Malaysia views U.S. President Joe Biden’s proposed Indo-Pacific economic bloc as a welcome initiative but sees a bigger immediate opportunity in selling its access to a China-led trade pact to lure investment from global companies, Malaysia’s trade minister said on Friday. – Reuters 

U.S. President Joe Biden said on Friday a first summit in Washington with leaders from the Association of Southeast Asian Nations (ASEAN) marked the launch of a “new era” in the relationship between the United States and the 10-nation bloc. – Reuters   

A Chinese intelligence ship tracked off Australia’s west coast within 50 nautical miles of a sensitive defence facility did not breach international maritime laws, Australia said on Saturday. – Reuters 

Joseph Bosco writes: A successful Black Sea operation of this nature would also send a strong message to China, which has increasingly aggressive designs on Taiwan and endorses Russia’s claims on Ukraine. It would demonstrate Washington’s ability and willingness to break an attempted Chinese blockade in the Taiwan Strait. Such a deterrent signal is essential given the continuation of U.S. strategic ambiguity under the Biden administration despite his personal expression of intention to defend Taiwan. – National Interest 

Donald Kirk writes: Bongbong, however, prefers gentle diplomacy to shows of force. “We will explain to China that our vessels are not a military threat,” he said during the campaign. No way, while negotiating with the Chinese, will he support U.S. claims that the South China Sea is open to everyone, including U.S. warships. – The Hill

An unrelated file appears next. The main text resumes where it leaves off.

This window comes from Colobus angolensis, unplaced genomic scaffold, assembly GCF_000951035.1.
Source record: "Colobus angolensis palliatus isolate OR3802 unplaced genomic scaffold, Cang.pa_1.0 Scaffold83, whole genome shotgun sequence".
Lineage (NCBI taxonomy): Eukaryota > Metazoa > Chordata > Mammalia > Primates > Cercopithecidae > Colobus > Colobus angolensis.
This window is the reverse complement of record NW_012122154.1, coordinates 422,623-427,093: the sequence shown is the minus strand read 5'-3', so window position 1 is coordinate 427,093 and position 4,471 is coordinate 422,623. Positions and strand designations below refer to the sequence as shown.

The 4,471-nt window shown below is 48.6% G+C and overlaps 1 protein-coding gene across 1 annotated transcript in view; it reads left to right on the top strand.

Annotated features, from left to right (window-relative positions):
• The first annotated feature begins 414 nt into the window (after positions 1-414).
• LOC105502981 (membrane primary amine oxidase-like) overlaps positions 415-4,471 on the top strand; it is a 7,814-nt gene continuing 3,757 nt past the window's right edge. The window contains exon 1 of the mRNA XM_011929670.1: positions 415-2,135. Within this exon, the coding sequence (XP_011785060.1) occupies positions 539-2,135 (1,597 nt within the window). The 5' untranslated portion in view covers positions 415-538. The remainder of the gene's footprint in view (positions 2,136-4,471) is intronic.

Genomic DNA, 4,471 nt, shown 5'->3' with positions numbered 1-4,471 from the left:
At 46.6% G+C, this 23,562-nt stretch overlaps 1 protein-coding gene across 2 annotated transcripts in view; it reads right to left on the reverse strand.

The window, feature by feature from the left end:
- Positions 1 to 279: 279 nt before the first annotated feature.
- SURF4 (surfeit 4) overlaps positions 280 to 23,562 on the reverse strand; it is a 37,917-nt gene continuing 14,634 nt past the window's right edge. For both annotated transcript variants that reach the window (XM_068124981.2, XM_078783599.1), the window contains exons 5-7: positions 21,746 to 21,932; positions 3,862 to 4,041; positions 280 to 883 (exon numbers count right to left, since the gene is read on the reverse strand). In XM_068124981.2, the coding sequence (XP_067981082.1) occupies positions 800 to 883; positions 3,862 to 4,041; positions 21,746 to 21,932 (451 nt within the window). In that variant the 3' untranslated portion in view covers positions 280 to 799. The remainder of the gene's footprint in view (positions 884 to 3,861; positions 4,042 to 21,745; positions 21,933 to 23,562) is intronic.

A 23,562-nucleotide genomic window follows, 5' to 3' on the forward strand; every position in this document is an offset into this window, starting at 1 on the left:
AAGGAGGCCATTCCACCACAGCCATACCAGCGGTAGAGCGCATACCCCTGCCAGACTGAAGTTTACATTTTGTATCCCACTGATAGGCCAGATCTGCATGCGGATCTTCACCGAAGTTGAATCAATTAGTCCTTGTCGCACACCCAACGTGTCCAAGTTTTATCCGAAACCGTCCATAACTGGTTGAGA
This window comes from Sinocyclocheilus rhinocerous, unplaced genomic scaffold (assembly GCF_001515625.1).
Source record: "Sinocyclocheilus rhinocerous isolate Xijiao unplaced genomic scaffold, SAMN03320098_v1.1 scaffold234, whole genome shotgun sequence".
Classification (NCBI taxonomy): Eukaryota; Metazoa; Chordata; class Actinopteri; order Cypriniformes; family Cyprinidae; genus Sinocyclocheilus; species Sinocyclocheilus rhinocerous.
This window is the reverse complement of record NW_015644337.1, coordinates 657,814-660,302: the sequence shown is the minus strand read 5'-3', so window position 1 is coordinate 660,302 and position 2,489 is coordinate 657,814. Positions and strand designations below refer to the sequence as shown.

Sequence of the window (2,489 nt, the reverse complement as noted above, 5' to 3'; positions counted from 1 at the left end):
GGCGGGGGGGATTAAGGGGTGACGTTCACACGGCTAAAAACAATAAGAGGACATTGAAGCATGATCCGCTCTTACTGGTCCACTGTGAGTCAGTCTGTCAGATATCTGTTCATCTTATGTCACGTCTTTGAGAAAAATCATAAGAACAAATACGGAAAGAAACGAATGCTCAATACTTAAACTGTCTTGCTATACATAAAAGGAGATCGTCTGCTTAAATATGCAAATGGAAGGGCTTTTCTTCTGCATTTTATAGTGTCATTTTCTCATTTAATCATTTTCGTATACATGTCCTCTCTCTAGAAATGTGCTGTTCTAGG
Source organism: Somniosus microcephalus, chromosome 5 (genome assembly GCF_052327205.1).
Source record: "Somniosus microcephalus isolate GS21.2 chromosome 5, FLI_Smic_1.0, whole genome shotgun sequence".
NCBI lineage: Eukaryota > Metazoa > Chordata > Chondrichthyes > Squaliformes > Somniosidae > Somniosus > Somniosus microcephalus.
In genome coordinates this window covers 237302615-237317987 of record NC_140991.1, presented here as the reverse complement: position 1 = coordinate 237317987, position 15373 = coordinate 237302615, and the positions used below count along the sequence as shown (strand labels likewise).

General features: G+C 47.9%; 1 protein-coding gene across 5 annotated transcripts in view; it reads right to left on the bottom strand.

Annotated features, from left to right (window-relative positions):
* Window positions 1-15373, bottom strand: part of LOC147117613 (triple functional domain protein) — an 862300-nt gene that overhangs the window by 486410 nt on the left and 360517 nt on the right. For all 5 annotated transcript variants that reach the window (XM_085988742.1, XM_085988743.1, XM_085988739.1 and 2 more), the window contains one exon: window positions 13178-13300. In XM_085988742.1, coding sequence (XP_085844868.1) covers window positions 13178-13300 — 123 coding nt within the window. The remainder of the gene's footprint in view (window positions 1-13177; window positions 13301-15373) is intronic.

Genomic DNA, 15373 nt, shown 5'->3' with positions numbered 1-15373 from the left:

David Sacks writes: The unfolding war in Ukraine offers important lessons for China, Taiwan, and the United States. Whichever side adapts more deftly will do much to determine whether deterrence holds or a conflict that would fundamentally alter the world arrives. – Foreign Affairs 


Sweden’s ruling party dropped the country’s historic military nonalignment on Sunday and agreed to join NATO, shortly after Finland’s leaders officially announced they would do the same. – Washington Post 

Russia’s invasion of Ukraine spurred Finland to set aside long-standing concerns about provoking Russia and seek NATO membership, a major strategic setback for Russia. The invasion also means there’s little Russia can do about it. – Washington Post 

AP Finland said Sunday it would seek parliamentary approval to join NATO as Kyiv’s forces began a counteroffensive toward the eastern city of Izyum, which Ukrainian officials said was aimed at disrupting Russian supply lines into the Donbas region. – Wall Street Journal  

NATO and the United States said on Sunday they were confident Turkey would not hold up membership of Finland and Sweden in the Western military alliance, as the two Nordic states took firm steps to join in response to Russia’s invasion of Ukraine. – Reuters 

Sweden and Finland joining NATO would increase the security of the Baltic region, Estonian Foreign Minister Eva-Maria Liimets said. – Reuters  

Canada hopes for a swift ratification process should Finland and Sweden decide to apply for NATO membership, Foreign Minister Melanie Joly said on Sunday. – Reuters  

British Prime Minister Boris Johnson is heading to Northern Ireland on Monday to try to end a political deadlock that is preventing the formation of a regional administration. – Associated Press 

Germany plans to stop importing Russian oil by the end of the year even if the European Union fails to agree on an EU-wide ban in its next set of sanctions, government officials said. – Bloomberg